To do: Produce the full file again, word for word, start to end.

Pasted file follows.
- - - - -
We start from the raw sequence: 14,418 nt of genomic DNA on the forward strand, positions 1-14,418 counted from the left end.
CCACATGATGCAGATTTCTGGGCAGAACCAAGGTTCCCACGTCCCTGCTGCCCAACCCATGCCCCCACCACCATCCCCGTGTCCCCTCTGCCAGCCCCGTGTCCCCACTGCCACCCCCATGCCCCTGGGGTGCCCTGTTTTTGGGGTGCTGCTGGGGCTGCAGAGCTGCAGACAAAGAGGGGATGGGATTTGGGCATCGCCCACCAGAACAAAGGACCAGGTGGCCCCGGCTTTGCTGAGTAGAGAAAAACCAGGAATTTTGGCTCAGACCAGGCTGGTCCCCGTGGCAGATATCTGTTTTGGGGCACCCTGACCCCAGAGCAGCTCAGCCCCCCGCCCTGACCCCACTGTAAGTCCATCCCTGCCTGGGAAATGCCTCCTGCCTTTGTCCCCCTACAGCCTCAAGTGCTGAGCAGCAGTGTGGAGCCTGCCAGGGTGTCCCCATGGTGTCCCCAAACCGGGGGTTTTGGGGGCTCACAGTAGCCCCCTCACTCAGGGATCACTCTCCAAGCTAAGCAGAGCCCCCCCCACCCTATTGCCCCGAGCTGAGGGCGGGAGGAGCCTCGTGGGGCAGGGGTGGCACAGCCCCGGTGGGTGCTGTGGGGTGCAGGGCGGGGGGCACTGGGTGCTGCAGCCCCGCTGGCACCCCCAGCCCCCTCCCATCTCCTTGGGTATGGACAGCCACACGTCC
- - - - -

We start from the raw sequence: 14,418 nt of genomic DNA on the forward strand, positions 1-14,418 counted from the left end.
CCACATGATGCAGATTTCTGGGCAGAACCAAGGTTCCCACGTCCCTGCTGCCCAACCCATGCCCCCACCACCATCCCCGTGTCCCCTCTGCCAGCCCCGTGTCCCCACTGCCACCCCCATGCCCCTGGGGTGCCCTGTTTTTGGGGTGCTGCTGGGGCTGCAGAGCTGCAGACAAAGAGGGGATGGGATTTGGGCATCGCCCACCAGAACAAAGGACCAGGTGGCCCCGGCTTTGCTGAGTAGAGAAAAACCAGGAATTTTGGCTCAGACCAGGCTGGTCCCCGTGGCAGATATCTGTTTTGGGGCACCCTGACCCCAGAGCAGCTCAGCCCCCCGCCCTGACCCCACTGTAAGTCCATCCCTGCCTGGGAAATGCCTCCTGCCTTTGTCCCCCTACAGCCTCAAGTGCTGAGCAGCAGTGTGGAGCCTGCCAGGGTGTCCCCATGGTGTCCCCAAACCGGGGGTTTTGGGGGCTCACAGTAGCCCCCTCACTCAGGGATCACTCTCCAAGCTAAGCAGAGCCCCCCCCACCCTATTGCCCCGAGCTGAGGGCGGGAGGAGCCTCGTGGGGCAGGGGTGGCACAGCCCCGGTGGGTGCTGTGGGGTGCAGGGCGGGGGGCACTGGGTGCTGCAGCCCCGCTGGCACCCCCAGCCCCCTCCCATCTCCTTGGGTATGGACAGCCACACGTCC